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One of the parameters for WriteProcessMemory() obviously asks for a pointer to the base address. But what if it is a multilevel pointer? For example, let's say I had to find a pointer 3 times to finally get the static address and the first offset was 0, the second was 57 and the third was 268. Now if I wanted to write to that exact location, how would I include the offsets into the WriteProcessMemory() function and do I have to include all three offsets or only the last one that led me to the static address? To clarify things, I am basically practicing manipulating memory on a first person shooter game on PC. My goal isn't really to make hacks or anything. I just wanted to practice writing memory into a process. (For example, I would try to write new values into the 'health' address or the 'ammo' address.) And I just mainly want to know how to account for the offsets in a multilevel pointer.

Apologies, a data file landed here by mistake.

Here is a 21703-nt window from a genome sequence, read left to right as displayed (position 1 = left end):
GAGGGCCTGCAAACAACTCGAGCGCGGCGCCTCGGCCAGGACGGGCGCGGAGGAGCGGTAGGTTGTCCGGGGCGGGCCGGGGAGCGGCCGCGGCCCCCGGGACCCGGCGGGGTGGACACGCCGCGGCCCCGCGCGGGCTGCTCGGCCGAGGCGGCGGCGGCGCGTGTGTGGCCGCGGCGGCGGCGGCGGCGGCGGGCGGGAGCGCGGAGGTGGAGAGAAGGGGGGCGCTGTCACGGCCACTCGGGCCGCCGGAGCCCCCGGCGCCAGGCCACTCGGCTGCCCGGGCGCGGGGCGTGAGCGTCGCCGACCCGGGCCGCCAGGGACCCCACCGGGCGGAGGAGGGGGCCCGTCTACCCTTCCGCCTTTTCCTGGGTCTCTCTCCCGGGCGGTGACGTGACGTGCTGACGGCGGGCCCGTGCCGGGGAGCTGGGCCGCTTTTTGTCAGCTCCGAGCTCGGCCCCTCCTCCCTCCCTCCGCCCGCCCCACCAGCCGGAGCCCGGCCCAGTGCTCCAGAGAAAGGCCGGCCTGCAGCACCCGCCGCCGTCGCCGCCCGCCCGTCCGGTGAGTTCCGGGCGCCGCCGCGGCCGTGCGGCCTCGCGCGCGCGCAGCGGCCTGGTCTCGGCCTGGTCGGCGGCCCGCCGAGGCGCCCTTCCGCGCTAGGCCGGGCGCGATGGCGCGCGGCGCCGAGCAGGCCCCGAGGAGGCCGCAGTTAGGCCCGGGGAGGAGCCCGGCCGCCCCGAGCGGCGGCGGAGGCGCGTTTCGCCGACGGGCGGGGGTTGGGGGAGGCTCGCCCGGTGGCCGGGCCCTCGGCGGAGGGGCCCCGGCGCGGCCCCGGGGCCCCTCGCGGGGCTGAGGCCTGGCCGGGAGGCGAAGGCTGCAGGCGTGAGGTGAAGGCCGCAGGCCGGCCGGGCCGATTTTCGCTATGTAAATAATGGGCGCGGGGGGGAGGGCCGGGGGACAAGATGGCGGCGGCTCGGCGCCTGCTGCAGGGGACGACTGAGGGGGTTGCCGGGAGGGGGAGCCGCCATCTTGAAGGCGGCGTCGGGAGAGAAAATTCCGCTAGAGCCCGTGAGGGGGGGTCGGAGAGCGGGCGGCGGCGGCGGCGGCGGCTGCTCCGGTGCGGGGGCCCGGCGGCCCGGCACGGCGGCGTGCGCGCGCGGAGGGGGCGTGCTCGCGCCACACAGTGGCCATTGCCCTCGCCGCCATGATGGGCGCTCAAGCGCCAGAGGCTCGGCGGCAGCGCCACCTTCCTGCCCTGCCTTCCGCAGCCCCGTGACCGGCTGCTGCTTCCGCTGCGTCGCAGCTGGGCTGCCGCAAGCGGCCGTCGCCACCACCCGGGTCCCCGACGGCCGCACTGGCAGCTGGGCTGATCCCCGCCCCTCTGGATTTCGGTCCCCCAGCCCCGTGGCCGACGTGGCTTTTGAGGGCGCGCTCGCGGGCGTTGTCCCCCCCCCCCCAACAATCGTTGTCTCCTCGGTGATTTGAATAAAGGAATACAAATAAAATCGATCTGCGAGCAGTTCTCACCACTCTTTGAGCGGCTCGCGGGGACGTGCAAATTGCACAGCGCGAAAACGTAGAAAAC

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2 Answers 2

An address is an address. It doesn't matter if you got to it with a multi-level pointer (a pointer to a pointer to a pointer).

The base address is the address you are going to write to. What ever address your multi-level pointer is pointing to, goes in that parameter.

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WriteProcessMemory places absolute data into memory. If you want to write a multi-level structure into memory e.g. having pointers in the elements, then you need to write the pointer values based on the remote lpBaseAddress and the amount of data you're writing, and you need to write the data that is being placed in memory.

If there are pointers in the structure you're writing from, then unless you rewrite them to be part of the destination data that you're writing, then they will not work.

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